Popularity, Being Liked, and Longing for Acceptance: A Closer Look
We all long for acceptance. It’s human to want to be liked, accepted, and even be popular. Ask yourself this: do you feel accepted? We wanted to dig deeper and take a look at the ramifications of seeking acceptance and being popular can be.
- How do we measure our acceptance by the world?
- More importantly, does it matter?
- Is it dependant on conformity?
- Is it synonymous with likeability?
The main difference between acceptance and popularity is that acceptance generally refers to being liked by a large quantity of people, but popularity incorporates “visibility, prestige or dominance” – therefore you can be popular without being liked.
Most of us want to be liked. There is a psychological term for this: belongingness. It refers to the motivation that causes us to find meaningful, ongoing relationships. According to Psychology Today: “Satisfying this need requires (a) frequent, positive interactions with the same individuals, and (b) engaging in these interactions within a framework of long-term, stable care, and concern.” When people don’t have that sort of deep bond in their lives, studies show that they are more likely to suffer from psychological illness and physical ailments.
Teens who are accepted by a community in high school are less likely to become victims of bullying. Studies show “social competence” to be an active part of acceptance by peers, for instance being able to talk your way into a bar or manipulate adults to do what you want.” Being able to function that way elevates the individual with those qualities to be seen as beneficial to their group, so while they might not be seen as a nice person, they are still welcomed. This unearned popularity can reward bad behavior, causing the teen to escalate in their manipulations. At that point, the teen might seek out unpopular, vulnerable teens to target in order to build themselves up further. How many teen movies display this exact dynamic?
So, in a certain way, acceptance can increase instances of bullying. A study from 1998 by Parkhurst and Hopmeyer “found that adolescents who were popular but not accepted were more aggressive”. That makes sense, because if you know that you behave badly and are rewarded for it with power, why would you not escalate? Teens generally have to answer to teachers and parents, which can cause their world to feel small and powerless. At school, popularity gives them dominance.
In Clueless, for instance, Cher realizes that she doesn’t want to just be popular; she wants to be popular for the right reasons. To quote: “Later, while we were learning about the Pismo Beach disaster, I decided I needed a complete makeover, except this time, I’d makeover my soul.” Cher wanted more than to be simply likable for conforming to her high school’s coveted social norms, she wants to find a meaningful bond.
A lot of our feelings about ourselves and how we are accepted form during childhood through to our teenage years. As an adult, I might feel a bit shit when I see a picture of my friends hanging out at the beach without me, but I can rationally see the extenuating circumstances: it was posted on a Thursday and they know I work Thursdays. Why would they invite someone they know can’t come? But in the microcosm of high school, so much is still being explored and discovered – emotional overload can be easy to come by. And social media is very good at showing people all the fun that they are missing.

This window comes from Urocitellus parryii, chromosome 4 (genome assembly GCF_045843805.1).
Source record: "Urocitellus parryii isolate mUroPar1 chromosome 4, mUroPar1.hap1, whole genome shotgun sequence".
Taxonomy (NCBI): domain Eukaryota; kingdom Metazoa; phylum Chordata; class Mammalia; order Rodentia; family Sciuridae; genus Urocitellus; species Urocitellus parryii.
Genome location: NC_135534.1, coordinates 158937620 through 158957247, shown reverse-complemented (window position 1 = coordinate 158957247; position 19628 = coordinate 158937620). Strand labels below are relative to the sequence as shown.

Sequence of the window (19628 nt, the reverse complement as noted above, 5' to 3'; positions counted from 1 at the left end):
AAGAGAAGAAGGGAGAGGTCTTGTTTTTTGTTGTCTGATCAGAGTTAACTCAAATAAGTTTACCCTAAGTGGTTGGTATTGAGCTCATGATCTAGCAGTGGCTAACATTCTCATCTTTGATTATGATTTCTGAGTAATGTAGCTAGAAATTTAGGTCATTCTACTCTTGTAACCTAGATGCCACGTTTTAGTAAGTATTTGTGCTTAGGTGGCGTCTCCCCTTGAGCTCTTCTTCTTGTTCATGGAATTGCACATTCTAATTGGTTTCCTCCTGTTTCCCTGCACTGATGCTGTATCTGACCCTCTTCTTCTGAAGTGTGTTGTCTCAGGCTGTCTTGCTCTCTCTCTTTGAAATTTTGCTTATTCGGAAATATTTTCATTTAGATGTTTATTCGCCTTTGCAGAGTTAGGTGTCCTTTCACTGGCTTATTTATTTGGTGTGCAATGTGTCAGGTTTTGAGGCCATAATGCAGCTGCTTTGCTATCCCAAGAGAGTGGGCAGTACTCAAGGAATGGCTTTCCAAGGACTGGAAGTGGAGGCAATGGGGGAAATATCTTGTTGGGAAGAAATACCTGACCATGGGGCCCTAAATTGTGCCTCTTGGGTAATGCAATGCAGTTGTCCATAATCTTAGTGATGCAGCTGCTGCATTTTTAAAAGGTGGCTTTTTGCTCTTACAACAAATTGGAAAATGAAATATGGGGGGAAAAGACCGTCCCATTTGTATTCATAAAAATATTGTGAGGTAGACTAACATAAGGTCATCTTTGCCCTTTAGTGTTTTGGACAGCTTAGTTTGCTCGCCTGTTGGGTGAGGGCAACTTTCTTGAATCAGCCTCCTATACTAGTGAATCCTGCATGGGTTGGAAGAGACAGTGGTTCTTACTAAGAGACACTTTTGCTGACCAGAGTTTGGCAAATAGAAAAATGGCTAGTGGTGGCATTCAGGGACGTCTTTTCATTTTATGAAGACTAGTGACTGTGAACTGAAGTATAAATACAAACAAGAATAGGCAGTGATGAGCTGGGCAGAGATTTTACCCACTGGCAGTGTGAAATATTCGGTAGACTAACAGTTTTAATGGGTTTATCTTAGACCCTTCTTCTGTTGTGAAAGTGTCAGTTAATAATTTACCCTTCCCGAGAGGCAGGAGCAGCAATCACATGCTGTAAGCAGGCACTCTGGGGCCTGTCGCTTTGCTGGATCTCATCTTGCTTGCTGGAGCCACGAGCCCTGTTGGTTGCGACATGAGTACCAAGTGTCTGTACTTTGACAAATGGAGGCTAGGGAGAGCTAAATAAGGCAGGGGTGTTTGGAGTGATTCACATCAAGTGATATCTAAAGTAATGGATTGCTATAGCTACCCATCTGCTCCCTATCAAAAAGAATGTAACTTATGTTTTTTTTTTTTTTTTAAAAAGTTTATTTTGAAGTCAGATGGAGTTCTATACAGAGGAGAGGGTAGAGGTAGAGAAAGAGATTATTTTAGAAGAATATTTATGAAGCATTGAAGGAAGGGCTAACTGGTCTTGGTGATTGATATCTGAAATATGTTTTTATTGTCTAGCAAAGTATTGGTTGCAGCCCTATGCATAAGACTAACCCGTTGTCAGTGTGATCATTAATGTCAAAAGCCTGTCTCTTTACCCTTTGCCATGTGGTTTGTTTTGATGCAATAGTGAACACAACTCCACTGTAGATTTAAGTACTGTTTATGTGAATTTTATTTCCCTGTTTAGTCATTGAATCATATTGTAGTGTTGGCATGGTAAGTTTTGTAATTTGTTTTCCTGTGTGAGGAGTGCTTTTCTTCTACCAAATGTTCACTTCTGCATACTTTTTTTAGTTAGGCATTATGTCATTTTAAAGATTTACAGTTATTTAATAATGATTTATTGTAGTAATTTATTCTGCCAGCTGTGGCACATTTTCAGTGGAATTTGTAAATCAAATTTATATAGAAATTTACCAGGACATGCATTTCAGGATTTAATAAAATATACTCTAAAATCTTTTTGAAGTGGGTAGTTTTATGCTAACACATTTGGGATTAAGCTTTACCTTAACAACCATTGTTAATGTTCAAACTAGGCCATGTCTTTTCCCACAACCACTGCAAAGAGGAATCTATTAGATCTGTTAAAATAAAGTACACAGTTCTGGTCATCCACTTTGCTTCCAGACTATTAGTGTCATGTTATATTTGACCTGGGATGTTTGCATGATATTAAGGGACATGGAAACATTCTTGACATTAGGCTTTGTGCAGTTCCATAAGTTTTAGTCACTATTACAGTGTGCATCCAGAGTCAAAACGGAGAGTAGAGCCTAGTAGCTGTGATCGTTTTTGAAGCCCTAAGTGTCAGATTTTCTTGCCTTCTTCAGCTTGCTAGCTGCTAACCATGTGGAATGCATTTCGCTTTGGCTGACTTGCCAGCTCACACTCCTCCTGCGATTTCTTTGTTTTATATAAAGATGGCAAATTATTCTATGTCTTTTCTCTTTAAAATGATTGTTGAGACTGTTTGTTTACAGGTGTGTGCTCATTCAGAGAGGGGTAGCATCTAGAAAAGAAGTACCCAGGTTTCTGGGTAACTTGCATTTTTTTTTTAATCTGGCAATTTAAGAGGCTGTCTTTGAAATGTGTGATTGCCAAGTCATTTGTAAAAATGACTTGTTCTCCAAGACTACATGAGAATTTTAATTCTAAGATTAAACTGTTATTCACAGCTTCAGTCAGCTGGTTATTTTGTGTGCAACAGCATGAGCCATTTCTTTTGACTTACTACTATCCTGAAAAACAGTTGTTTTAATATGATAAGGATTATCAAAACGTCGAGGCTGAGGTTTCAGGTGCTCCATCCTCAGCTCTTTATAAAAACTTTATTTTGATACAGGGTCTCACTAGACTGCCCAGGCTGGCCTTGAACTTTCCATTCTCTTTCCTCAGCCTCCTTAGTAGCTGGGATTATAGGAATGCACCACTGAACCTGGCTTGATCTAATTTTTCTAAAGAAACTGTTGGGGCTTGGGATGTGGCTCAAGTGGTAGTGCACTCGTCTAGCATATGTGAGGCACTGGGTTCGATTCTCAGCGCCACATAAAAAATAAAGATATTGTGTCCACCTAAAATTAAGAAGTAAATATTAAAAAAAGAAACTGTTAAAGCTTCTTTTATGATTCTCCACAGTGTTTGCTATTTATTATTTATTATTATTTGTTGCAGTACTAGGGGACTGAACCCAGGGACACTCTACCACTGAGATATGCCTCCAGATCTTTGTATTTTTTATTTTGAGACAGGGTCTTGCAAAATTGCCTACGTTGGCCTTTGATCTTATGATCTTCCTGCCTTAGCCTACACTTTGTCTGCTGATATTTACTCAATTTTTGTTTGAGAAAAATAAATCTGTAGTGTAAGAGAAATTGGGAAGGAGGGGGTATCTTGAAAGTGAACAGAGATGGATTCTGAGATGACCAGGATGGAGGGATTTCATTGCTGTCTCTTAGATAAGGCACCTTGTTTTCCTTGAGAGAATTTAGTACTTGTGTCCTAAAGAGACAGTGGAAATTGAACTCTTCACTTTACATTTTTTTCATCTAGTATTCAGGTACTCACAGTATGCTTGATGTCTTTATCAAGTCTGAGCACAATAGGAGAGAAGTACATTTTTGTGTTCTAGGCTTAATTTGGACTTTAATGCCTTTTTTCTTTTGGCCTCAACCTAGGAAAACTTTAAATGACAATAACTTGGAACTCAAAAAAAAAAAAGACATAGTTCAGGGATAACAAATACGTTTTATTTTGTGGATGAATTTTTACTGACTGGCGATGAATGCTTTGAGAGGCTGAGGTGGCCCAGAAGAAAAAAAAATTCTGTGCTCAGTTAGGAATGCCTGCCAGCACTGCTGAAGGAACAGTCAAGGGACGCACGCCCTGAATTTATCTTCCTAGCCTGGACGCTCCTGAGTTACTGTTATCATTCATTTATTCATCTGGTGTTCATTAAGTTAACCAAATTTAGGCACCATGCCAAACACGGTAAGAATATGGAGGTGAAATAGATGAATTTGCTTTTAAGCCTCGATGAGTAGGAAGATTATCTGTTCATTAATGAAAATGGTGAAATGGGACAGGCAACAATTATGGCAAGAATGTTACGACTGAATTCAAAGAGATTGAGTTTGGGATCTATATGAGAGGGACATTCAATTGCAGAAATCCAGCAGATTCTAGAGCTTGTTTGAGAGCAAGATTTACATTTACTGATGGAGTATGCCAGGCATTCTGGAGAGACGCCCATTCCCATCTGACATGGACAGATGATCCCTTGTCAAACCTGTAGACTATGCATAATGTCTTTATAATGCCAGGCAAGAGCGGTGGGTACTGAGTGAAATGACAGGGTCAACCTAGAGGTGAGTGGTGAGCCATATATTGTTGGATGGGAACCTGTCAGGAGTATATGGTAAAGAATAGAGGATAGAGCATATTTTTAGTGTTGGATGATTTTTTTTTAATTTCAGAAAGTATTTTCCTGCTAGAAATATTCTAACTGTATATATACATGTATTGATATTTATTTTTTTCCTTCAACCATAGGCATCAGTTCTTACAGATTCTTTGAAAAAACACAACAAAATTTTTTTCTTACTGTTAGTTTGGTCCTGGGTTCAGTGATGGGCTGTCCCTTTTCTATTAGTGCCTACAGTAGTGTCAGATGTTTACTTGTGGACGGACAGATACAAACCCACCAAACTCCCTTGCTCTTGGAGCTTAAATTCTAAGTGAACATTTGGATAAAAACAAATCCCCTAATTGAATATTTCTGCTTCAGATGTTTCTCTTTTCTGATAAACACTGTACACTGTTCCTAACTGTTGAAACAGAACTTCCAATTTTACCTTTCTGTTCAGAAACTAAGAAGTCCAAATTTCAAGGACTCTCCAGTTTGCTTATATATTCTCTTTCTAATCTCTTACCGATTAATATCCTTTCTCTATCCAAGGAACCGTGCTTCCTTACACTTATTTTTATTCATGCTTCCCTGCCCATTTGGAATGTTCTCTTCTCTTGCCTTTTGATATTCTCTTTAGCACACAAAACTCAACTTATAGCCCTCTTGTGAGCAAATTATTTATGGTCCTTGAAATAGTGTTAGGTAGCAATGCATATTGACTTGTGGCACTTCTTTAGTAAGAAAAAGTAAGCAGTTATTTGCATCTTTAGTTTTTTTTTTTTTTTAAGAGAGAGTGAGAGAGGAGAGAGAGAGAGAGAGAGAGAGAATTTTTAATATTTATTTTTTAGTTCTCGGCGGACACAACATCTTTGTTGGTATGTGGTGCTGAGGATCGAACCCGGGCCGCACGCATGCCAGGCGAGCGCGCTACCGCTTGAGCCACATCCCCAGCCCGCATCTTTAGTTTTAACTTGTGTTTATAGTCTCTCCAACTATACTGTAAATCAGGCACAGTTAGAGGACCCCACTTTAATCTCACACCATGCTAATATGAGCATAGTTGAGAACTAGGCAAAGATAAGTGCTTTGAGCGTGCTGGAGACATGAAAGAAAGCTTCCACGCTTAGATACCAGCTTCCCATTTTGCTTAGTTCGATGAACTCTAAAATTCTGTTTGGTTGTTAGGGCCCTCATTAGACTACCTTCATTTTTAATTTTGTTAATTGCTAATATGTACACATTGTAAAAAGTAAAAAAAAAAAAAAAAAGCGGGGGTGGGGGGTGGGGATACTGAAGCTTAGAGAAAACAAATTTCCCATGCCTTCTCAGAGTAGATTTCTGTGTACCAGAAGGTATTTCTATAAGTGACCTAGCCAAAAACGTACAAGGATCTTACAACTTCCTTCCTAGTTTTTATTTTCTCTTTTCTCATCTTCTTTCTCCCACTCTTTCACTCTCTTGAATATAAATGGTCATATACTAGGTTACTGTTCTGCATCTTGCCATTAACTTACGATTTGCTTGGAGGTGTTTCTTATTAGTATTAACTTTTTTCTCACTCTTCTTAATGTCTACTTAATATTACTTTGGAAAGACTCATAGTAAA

Another complication is the inclusion in an unwanted group which can cause an individual to feel trapped, hostile and resentful. There’s the old Groucho Marx quote, popularized by Woody Allen in Annie Hall: “I don’t care to belong to any club that would have me as a member.” Though the joke is self-deprecating (something is wrong with them if they want me), it also connects to the idea that social cachet can get us into a group we don’t personally relate to. This can lead to the resentful person to “psychologically distance themselves from the accepting group and therefore feel licensed to aggress …”
With all these potential complications, how does anyone find acceptance anyway?
I have always been good at making friends, and my firm belief is this: be your damn self. I’m an anxious person with a tendency toward impromptu dancing and any friend of mine will experience that sooner or later, so it might as well be sooner. It also helps me weed out turds, because if you don’t like my dancing then you are not someone who is meant to be my friend.
Confidence begets confidence – when we believe in ourselves, it convinces others to believe in us. That isn’t always easy – especially when people have life experiences that cause them to falter in their own self-love – but I do believe it to be worth striving for. According to Bernardo Carducci, director of Indiana University Southeast’s Shyness Research Institute:“We assume that confident people were born that way.” Usually, though, people who do well socially have trained themselves to have certain skills such as:
- when you speak to someone, try to focus on the topic of conversation and not on anxieties about what they might be thinking of you
- learn welcoming body language
- embrace small talk with new people. It isn’t always the most stimulating conversation, but it gives you a starting point wherein you might find a more interesting connection
Just like with any skill, working at it will improve your performance. You can sign up for a public speaking class or event to practice speaking in front of large groups. You can ask for advice from confident friends. You can read books on confidence or body language. Shyness is normal and many people struggle with it, but, the more confident your behavior, the more positive feedback you receive from others and the more likely you are to repeat the behavior that got you that reaction.